By Rita Henley Jensen
WeNews editor in chief
Friday, October 21, 2011
Anita Hill and Liberia's Nobel Laureate Leymah Gbowee prevailed in very different historic confrontations. But this week they expressed a similar longing for home. And both were asked about how they'd faced down fear.
At the press briefing, Gbowee was resplendent in native Liberian dress and a head-wrap, and she made clear that she was uneasy about her new status as Nobel Laureate.
"I want to go home," she said. Home for Gbowee might mean the time before she became a Nobel Laureate and was given a driver and waived through customs, invited to use the V.I.P. lounge at the airport. Home also might mean continuing her work throughout Liberia.
"I told the driver I would drive myself," Gbowee said. "And he said ma'am, you goin' to cause me to lose my job." She kept the driver.
She added that when she entered the country as a V.I.P., her luggage was handled for her, but if she entered Liberia as an ordinary citizen and went through customs, five men would carry her bags and she would give a dollar to each one. She prefers to enter Liberia through customs.
She predicted that Ellen Johnson Sirleaf, the only female president on the continent of Africa, will win the run-off for president and serve another six-year term. Gbowee has endorsed Sirleaf and it is expected the two will continue to work closely on the next stages of Liberia's recovery from the war.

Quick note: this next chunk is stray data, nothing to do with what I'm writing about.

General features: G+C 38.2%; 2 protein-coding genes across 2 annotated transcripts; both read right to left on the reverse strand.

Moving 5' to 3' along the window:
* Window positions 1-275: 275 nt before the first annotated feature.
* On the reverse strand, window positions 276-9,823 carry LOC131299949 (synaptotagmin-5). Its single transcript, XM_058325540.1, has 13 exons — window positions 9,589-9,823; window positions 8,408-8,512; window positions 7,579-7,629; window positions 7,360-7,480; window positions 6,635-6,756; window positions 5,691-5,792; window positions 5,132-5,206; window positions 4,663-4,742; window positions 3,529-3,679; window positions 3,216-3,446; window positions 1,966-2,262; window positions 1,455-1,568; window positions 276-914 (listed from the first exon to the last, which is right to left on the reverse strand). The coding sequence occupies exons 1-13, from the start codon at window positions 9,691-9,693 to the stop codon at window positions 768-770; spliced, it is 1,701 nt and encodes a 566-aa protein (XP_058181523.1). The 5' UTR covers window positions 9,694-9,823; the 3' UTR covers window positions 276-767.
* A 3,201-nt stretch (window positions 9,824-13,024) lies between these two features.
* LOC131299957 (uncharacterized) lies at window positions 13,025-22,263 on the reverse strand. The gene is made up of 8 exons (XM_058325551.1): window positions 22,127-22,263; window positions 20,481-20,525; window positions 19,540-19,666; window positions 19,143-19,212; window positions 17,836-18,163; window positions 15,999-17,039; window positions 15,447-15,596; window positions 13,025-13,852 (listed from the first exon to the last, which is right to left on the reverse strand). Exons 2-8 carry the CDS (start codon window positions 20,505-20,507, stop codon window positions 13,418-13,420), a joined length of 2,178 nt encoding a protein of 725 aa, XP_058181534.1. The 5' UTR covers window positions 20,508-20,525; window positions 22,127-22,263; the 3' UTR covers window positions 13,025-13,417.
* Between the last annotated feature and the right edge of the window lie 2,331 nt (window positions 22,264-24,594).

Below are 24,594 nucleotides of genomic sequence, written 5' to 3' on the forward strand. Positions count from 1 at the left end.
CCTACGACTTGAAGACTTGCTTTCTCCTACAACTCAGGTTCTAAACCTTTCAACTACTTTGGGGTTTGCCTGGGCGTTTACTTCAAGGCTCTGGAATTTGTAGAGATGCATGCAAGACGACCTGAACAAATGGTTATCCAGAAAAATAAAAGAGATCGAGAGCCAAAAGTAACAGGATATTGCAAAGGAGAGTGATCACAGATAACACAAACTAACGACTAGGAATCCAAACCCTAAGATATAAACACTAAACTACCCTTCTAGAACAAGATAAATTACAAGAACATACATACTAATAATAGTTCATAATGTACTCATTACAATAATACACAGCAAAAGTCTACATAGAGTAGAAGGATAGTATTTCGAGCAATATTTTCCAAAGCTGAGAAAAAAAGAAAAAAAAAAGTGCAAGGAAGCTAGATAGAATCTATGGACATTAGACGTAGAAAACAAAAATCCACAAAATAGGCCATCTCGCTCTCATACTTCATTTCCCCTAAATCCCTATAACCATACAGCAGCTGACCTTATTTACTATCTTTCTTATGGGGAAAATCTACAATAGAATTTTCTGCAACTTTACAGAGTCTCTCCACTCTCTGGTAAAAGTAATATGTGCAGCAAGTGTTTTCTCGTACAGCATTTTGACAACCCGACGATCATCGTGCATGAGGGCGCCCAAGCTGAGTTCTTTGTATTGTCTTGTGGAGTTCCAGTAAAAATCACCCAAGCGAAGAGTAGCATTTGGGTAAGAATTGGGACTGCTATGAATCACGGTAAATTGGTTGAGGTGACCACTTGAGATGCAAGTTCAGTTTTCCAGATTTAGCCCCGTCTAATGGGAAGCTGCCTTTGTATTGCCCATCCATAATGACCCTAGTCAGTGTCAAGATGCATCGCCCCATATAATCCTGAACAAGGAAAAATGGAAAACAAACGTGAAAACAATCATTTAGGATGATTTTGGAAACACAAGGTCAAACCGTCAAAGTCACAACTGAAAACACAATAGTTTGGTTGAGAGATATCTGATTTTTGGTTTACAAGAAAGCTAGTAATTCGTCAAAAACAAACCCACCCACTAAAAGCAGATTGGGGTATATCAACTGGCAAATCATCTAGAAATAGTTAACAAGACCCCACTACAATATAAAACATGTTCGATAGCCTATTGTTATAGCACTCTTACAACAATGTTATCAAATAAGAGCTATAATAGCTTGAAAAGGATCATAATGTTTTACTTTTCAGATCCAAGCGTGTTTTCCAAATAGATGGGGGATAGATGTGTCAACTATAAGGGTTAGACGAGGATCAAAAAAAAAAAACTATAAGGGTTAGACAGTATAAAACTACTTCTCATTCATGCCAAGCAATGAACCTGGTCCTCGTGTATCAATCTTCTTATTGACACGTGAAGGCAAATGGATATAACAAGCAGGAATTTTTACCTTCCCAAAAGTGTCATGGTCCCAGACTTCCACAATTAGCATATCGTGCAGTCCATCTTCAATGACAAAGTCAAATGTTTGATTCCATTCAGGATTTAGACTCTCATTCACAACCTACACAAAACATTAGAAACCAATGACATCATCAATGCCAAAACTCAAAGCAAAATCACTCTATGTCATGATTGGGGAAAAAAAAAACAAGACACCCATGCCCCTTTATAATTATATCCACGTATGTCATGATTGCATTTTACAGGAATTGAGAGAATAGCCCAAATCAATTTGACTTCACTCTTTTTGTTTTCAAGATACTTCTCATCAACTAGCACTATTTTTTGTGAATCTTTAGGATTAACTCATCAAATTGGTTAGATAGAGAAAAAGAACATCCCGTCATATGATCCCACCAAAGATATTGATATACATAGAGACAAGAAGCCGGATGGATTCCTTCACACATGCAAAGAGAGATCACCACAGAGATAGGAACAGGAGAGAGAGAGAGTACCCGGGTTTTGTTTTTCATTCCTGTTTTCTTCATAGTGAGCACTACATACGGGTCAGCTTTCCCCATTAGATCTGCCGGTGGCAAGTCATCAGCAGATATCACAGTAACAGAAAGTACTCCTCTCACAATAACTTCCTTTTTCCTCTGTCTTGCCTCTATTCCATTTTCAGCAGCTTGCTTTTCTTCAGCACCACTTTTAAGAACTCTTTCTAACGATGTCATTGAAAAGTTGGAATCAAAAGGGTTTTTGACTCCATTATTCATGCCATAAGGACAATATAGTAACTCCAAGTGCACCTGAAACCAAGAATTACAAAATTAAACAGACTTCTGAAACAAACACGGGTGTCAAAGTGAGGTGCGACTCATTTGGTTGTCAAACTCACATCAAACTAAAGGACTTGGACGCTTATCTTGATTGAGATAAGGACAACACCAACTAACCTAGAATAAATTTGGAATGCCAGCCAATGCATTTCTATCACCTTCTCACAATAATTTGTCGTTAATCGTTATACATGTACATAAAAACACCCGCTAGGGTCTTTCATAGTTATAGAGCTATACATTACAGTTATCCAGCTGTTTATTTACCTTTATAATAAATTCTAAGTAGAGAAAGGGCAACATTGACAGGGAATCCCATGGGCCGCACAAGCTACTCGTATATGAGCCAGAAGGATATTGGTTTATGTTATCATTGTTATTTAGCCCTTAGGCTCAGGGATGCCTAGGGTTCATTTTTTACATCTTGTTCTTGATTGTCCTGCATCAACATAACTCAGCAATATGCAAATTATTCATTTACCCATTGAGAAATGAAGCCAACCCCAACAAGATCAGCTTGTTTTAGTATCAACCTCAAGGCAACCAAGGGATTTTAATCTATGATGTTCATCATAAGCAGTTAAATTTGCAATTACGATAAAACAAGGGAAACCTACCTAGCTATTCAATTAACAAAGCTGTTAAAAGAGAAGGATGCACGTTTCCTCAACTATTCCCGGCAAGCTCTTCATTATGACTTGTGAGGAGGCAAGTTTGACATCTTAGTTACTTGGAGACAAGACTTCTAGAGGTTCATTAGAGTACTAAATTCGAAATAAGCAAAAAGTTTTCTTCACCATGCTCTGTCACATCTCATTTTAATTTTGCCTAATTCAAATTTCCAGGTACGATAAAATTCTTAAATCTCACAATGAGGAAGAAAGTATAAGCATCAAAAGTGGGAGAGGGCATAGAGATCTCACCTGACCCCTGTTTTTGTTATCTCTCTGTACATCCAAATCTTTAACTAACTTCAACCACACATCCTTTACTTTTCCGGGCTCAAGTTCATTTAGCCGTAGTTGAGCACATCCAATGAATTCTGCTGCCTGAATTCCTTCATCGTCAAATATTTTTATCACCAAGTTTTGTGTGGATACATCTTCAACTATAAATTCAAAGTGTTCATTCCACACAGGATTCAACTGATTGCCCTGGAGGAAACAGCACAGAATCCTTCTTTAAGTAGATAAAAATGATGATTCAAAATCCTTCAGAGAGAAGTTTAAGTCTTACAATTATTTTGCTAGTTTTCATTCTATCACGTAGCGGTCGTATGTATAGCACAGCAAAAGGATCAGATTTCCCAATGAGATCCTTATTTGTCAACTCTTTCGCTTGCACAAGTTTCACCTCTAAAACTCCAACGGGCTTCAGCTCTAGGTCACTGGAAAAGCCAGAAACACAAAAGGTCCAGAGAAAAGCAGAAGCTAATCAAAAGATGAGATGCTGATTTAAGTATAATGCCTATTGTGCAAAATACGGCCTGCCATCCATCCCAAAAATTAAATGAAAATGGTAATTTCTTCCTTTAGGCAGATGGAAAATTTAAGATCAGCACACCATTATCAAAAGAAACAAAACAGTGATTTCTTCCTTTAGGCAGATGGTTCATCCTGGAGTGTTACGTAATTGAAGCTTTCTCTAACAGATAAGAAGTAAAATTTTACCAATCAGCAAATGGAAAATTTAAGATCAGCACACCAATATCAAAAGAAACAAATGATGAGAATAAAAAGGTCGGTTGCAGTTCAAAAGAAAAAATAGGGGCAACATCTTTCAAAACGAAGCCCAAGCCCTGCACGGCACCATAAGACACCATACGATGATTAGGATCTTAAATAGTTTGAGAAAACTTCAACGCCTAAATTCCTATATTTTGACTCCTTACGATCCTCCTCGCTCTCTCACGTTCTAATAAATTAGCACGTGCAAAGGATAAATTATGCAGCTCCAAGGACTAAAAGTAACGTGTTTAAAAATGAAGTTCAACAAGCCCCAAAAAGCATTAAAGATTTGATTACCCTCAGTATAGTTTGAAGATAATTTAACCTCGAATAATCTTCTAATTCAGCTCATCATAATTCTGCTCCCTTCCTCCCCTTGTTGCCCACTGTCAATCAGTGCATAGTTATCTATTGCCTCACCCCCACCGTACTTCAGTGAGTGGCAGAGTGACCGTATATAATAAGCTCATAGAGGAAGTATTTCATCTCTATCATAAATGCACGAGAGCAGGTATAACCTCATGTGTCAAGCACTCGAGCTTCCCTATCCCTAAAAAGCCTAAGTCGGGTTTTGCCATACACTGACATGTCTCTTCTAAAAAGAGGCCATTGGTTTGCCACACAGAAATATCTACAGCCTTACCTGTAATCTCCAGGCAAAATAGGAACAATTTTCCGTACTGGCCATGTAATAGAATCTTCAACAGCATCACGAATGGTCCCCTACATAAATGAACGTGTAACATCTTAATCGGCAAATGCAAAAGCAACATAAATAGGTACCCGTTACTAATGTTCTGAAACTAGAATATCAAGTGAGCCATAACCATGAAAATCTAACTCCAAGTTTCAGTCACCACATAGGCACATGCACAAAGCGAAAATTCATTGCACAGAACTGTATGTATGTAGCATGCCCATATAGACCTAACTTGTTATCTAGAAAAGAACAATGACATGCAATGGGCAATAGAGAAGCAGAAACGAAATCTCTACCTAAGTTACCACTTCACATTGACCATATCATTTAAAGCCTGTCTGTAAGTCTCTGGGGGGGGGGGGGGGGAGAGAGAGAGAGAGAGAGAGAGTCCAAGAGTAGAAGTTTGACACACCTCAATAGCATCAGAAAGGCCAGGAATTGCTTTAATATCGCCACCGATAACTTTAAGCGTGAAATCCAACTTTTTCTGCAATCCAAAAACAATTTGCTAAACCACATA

Gbowee also made it clear that when she returned from Oslo, Norway, where she will accept the prize, she plans to begin work on a process of national conversation of reconciliation.
"I will use this prize as a platform," Gbowee said. "We haven't had time to do it until now. And we must use our own process, not one imported."
An audience member asked Gbowee how she dealt with fear during her movement's daily demonstrations.
"The war started when I was 17. I saw my first dead body and I will never forget it. When I was 31, I was jumping over dead bodies without thinking twice. You become immune to fear. We reached a breaking point; we snapped," she said.
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Rita Henley Jensen is editor in chief and founder of Women's eNews.
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